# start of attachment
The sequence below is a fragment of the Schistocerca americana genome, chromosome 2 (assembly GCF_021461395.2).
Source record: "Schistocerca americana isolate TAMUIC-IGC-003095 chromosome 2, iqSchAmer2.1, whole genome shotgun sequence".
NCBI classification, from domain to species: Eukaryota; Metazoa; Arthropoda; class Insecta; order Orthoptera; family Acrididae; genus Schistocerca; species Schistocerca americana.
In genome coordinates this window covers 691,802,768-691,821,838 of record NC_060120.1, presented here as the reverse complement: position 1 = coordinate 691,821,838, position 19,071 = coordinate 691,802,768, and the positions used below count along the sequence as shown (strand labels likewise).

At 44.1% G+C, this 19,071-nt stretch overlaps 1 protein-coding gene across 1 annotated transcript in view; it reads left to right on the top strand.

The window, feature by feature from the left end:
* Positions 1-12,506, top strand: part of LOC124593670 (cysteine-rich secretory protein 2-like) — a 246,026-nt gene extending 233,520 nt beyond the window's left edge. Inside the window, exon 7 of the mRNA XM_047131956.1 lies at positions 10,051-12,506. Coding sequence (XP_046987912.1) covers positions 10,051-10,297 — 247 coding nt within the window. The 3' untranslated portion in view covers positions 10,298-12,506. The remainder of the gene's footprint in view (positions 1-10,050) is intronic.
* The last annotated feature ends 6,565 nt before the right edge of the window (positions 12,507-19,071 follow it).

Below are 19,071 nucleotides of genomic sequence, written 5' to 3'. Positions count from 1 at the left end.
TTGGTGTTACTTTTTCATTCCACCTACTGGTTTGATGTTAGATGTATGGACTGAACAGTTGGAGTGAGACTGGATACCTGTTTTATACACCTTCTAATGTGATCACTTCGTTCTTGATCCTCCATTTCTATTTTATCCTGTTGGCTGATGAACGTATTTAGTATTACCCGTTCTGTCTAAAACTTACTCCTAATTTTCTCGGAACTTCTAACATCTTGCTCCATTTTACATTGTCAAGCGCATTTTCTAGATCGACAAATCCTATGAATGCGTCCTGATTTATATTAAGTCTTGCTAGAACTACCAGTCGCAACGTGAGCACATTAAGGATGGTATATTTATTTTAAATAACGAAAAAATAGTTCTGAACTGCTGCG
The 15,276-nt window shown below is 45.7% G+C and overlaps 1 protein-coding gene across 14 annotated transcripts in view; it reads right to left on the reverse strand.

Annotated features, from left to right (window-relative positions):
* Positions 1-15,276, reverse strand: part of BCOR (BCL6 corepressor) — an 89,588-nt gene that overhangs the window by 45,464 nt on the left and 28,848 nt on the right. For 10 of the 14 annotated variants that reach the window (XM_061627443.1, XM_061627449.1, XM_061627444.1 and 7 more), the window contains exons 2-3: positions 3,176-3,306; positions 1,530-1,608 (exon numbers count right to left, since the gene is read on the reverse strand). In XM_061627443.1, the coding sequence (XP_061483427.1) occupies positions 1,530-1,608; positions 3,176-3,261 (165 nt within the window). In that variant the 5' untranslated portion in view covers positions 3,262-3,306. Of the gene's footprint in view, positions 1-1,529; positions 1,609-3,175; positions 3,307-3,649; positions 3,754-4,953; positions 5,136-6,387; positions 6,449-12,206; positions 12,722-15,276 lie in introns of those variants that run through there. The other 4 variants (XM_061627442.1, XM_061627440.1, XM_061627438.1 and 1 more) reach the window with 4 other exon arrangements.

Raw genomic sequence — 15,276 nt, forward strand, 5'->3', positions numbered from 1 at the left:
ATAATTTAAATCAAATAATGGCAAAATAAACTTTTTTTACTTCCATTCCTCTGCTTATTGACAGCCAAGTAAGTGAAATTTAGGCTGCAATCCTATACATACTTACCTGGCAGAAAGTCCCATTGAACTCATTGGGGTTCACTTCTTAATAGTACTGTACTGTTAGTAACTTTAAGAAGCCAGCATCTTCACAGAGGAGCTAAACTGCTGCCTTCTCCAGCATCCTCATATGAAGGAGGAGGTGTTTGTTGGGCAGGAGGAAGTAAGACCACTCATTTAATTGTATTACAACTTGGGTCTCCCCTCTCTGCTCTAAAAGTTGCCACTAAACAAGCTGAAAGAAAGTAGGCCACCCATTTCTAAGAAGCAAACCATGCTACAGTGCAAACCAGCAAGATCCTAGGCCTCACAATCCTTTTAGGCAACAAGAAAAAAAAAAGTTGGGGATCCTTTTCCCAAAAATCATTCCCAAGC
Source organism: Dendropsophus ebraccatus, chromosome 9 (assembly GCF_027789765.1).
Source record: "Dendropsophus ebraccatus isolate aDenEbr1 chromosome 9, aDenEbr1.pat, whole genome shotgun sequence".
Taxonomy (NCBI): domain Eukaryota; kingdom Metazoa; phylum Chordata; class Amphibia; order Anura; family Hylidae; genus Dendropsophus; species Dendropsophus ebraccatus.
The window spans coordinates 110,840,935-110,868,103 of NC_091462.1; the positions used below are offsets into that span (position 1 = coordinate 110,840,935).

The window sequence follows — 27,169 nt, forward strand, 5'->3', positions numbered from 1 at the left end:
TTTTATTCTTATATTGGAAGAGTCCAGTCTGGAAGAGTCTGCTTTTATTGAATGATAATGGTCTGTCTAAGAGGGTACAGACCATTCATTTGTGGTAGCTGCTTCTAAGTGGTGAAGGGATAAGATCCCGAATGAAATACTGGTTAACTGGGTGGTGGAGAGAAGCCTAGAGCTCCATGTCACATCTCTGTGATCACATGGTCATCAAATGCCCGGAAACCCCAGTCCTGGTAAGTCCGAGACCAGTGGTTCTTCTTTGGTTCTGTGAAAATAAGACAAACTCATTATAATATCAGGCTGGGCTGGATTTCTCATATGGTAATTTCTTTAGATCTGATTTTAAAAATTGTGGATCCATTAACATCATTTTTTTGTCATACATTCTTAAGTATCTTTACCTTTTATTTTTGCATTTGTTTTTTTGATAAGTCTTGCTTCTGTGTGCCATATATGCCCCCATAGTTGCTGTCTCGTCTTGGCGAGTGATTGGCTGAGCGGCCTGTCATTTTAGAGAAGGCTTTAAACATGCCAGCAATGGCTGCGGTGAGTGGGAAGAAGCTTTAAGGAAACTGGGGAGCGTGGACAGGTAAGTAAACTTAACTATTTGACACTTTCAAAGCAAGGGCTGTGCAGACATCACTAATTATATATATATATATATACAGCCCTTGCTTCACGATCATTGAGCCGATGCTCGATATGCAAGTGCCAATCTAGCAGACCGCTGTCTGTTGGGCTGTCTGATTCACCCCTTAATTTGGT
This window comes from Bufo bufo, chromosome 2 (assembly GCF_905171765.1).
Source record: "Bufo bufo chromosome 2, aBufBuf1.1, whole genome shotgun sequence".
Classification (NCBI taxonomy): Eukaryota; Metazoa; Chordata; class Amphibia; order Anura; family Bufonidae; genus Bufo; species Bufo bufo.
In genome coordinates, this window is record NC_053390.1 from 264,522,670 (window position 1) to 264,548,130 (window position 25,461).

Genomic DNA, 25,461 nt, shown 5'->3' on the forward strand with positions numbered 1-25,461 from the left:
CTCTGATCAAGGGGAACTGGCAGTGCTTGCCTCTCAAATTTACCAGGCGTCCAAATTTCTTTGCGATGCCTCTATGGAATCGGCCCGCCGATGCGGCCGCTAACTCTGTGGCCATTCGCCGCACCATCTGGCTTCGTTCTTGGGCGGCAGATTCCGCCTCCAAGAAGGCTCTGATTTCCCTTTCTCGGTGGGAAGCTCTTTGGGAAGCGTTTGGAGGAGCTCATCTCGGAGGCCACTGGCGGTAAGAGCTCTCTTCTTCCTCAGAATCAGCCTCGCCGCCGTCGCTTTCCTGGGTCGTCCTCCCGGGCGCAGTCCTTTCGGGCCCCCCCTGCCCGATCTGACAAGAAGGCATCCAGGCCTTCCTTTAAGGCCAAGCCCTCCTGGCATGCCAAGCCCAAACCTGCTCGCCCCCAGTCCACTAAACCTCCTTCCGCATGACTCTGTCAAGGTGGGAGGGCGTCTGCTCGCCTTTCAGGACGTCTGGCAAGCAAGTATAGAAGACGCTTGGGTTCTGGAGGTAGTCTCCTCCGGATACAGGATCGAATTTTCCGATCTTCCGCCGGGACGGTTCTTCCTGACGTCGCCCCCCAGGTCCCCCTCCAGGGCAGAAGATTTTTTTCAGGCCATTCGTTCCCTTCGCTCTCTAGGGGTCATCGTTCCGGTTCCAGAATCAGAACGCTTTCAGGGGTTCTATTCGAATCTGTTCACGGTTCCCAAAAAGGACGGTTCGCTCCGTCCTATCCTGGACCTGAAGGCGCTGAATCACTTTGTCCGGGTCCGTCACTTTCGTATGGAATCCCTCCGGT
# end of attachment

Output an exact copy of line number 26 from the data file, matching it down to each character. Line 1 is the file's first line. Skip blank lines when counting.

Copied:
Genomic DNA, 25,461 nt, shown 5'->3' on the forward strand with positions numbered 1-25,461 from the left: